Archive for May, 2017

June Newsletter

Wednesday, May 31st, 2017
June Newsletter

Thursday, June 1st, 2017

Like many phrases dealing with nutrition, farm-to-table is at risk of being used incorrectly or in a misleading way. A lot of food is labeled as farm-to-table, but what does this really mean? According to, farm-to-table refers to a movement concerned with producing food locally and delivering that food to local consumers. It is closely linked to the local food movement and touted as being healthier, better for communities, and part of safer food practices.

Despite these benefits, farm-to-table poses some challenges that are still being worked out by restaurants, farmers, and consumers. One main concern is price. Farm-to-table restaurants can be on the pricier side, which means they may be accessible to just a select segment of the population. Some school systems are addressing this issue and trying to work closely with farms to bring local produce into cafeterias, which makes farm-to-table an experience available to children across all socioeconomic levels. California schools began this in 2014 with a “California Thursdays” locally sourced menu one day of the week.  This is paired with educational programs to help children learn where they food comes from, which can set them up for healthier food habits for the rest of their lives.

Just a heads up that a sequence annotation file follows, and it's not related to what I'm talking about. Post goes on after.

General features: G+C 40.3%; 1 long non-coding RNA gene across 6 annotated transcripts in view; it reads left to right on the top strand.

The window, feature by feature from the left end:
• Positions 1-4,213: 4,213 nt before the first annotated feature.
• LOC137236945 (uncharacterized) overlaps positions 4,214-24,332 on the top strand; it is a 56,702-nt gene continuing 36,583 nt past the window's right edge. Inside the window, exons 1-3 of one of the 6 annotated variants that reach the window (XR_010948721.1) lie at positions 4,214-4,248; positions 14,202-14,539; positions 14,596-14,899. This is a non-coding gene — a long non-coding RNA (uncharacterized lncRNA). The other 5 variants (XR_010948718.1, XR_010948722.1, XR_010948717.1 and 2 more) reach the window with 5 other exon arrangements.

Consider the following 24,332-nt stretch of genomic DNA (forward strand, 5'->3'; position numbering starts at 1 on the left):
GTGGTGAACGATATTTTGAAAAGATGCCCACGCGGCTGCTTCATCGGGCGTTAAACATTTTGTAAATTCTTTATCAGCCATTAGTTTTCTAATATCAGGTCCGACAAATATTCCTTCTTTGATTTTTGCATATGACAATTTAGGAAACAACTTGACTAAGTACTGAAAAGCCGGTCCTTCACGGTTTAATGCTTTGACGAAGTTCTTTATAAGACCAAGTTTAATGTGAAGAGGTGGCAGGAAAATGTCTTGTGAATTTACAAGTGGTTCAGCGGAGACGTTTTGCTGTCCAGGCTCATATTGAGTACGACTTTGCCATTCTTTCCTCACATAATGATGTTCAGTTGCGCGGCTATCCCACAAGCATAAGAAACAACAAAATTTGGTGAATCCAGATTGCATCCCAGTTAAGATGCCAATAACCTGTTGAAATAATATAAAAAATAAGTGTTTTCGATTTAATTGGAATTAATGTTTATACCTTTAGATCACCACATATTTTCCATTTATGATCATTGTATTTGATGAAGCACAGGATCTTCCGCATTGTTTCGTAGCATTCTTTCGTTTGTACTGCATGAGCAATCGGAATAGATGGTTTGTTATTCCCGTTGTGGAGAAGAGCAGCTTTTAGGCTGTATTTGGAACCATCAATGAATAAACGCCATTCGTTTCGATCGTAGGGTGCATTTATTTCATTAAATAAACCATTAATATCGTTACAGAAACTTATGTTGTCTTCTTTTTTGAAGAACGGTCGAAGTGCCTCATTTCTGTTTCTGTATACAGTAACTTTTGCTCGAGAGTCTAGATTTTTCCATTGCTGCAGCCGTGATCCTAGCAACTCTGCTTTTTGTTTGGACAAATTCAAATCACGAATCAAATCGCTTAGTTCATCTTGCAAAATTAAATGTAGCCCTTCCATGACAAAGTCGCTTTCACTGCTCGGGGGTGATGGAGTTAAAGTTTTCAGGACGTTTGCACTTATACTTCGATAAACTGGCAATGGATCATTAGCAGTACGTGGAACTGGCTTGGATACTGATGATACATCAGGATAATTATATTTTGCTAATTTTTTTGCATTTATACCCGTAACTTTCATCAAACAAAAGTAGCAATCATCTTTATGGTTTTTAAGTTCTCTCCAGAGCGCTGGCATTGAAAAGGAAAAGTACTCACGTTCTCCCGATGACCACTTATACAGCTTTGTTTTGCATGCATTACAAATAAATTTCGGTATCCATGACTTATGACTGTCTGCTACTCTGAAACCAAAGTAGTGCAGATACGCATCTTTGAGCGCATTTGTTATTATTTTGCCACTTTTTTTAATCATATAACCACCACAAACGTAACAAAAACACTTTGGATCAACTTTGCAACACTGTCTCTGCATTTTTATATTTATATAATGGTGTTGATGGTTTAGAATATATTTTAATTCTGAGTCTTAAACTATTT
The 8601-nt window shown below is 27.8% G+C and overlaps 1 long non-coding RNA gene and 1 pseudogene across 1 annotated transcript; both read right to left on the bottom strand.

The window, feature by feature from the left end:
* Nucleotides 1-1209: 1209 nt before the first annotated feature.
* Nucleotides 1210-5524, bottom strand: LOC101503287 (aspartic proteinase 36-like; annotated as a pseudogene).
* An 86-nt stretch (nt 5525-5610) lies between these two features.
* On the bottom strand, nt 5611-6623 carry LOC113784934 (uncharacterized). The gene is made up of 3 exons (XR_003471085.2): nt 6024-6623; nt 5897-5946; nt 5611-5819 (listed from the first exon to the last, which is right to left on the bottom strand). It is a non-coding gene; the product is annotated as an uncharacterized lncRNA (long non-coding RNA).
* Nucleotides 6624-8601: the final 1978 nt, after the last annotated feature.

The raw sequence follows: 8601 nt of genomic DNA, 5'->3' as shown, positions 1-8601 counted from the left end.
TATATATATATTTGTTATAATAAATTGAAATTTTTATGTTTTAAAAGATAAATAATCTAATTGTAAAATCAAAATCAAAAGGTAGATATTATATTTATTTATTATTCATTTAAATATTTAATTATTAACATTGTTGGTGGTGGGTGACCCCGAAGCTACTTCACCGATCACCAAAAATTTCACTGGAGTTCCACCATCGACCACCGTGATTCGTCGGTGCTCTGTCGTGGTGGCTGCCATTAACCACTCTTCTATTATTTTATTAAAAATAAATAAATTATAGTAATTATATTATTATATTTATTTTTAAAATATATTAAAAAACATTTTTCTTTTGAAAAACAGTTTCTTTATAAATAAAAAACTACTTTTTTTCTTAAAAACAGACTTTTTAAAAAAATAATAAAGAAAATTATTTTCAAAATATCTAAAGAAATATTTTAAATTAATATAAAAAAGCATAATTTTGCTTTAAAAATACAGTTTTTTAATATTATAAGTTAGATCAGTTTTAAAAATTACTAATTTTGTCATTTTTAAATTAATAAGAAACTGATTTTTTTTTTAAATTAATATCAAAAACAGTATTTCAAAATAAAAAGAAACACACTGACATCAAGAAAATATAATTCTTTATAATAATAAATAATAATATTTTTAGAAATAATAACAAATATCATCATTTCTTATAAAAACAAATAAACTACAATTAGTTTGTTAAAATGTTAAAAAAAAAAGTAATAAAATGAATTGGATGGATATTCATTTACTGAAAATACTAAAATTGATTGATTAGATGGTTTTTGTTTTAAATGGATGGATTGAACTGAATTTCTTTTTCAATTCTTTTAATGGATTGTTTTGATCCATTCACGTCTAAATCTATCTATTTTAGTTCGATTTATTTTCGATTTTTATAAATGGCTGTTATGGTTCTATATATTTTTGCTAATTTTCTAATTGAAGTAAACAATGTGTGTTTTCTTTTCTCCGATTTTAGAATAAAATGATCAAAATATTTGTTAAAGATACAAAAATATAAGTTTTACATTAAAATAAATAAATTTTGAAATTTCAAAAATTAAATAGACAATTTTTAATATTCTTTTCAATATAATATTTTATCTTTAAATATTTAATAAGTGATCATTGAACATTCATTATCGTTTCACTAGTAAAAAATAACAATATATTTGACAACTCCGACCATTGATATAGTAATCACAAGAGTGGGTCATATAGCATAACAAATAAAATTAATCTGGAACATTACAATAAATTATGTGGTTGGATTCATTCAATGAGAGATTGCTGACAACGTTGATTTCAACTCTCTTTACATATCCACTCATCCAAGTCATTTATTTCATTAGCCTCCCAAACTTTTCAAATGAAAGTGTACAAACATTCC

Farm-to-table’s popularity will hopefully lead to an increased awareness of where food comes from, an appreciation for fresh produce, and increased access to healthy foods.

App of the Month

Farm Star Living

Farm Star Living gives fresh recipes, farm-to-table cooking tips, and helps support small farms.

May Newsletter

Monday, May 1st, 2017

Monday, May 1st, 2017

Meal Kits

At the intersection of convenience and freshness, meal kits are springing up everywhere. Meal kits may vary in health, cost, and flavor, but one thing they all have in common is that it seems they’re here to stay. Here are some pros and cons to using meal kits:

Meal kits have the advantage of being highly customizable; a person can pick a meal kit based on allergies, calorie count, and special diets. This makes it easy and fun to try new things while still meeting individual dietary needs. Another benefit to meal kits is how easy they are to use. No measuring or grocery store trips are required. Users simply open the box and follow the instructions. This helps users try new recipes, learn new cooking skills, and reduce food waste.

Despite all of the advantages of meal kits, there are still some things to consider before trying them. Cost is probably the main concern most people have when it comes to meal kits. They can cost around ten to fifteen dollars per person per meal. That can be expensive for large families or people on a budget. Also, meal kits can prevent people from learning useful food skills, such as meal planning, shopping on a budget, or creating recipes of their own.

Considering both the pros and the cons, meal kits are certainly worth looking into. Many meal kit companies are springing up and it is easy to find one to fit your specific needs. Many companies even give you a free trial so you can see how much you like it before buying.

App of the Month


Foodfully helps you track food purchases you’ve made so that you remember to use up food before it goes bad. It suggests recipes, helps you track spending, and most importantly, reduces food waste.